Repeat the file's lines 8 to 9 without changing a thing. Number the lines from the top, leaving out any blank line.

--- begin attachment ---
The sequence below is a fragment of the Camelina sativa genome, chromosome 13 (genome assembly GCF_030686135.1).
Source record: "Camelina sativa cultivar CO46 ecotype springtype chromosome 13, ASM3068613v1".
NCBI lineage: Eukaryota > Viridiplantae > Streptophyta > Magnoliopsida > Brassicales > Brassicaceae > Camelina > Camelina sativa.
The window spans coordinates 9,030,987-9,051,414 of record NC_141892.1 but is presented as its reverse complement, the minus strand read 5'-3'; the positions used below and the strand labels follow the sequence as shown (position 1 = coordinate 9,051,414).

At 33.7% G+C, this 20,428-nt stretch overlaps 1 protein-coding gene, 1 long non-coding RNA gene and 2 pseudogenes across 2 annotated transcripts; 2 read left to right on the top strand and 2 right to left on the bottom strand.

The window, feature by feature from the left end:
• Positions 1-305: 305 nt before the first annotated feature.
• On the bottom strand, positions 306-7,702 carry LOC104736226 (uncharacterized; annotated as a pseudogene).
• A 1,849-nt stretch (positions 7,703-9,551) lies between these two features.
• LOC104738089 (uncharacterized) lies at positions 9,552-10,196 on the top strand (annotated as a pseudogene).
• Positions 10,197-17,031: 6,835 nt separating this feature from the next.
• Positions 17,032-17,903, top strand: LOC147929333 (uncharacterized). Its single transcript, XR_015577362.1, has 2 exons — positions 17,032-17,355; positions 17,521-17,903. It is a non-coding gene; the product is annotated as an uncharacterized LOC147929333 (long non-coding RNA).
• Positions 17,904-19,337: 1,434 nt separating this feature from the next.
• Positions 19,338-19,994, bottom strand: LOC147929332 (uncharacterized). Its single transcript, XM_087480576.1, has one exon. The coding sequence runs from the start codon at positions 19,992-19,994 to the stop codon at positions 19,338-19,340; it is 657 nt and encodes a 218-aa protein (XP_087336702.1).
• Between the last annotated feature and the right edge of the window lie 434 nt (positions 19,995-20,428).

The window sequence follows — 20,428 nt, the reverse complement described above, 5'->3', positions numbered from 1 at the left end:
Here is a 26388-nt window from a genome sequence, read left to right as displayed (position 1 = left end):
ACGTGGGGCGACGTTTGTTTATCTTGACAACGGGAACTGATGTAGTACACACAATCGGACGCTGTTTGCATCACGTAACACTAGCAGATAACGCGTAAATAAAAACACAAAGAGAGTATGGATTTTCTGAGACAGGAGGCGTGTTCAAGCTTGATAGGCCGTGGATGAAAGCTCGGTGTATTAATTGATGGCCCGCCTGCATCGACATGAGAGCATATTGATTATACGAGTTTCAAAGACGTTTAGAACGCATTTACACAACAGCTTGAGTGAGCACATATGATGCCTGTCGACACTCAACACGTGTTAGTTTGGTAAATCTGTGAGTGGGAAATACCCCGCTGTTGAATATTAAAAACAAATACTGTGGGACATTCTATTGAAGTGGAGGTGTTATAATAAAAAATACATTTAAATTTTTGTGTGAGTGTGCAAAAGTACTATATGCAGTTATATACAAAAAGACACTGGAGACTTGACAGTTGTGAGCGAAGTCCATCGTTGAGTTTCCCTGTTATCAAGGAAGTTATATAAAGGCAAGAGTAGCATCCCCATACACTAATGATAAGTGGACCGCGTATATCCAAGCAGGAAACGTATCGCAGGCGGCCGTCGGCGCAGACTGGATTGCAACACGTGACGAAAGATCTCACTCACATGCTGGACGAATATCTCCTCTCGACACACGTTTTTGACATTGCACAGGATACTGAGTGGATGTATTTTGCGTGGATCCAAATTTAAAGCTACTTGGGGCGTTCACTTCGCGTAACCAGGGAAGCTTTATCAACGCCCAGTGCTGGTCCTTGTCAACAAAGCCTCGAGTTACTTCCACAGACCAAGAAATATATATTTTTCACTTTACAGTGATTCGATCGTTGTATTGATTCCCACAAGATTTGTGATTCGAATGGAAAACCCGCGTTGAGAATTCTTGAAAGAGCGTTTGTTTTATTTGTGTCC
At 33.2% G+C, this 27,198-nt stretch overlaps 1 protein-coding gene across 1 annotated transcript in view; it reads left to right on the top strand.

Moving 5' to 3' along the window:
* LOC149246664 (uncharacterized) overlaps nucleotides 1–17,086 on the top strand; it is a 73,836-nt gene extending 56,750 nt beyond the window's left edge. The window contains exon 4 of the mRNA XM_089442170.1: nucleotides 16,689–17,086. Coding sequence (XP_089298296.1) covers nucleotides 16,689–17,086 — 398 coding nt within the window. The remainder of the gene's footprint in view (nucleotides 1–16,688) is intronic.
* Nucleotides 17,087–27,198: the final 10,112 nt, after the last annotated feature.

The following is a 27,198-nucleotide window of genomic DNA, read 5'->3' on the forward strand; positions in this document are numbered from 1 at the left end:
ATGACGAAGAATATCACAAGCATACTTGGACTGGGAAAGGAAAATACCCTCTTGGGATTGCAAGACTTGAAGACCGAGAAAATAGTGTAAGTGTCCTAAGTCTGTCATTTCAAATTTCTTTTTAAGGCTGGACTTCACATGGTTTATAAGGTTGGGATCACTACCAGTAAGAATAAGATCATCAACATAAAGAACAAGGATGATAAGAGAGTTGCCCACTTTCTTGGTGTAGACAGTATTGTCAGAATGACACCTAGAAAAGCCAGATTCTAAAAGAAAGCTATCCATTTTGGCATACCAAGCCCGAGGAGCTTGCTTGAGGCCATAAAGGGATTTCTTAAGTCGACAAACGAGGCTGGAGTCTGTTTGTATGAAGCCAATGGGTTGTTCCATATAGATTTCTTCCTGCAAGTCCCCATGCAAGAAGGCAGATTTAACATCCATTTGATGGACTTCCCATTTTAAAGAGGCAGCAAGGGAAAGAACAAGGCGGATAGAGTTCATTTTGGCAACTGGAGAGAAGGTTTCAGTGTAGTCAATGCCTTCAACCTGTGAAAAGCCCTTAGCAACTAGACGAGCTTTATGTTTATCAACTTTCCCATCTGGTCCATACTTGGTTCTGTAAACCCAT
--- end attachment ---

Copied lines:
• On the bottom strand, positions 306-7,702 carry LOC104736226 (uncharacterized; annotated as a pseudogene).
• A 1,849-nt stretch (positions 7,703-9,551) lies between these two features.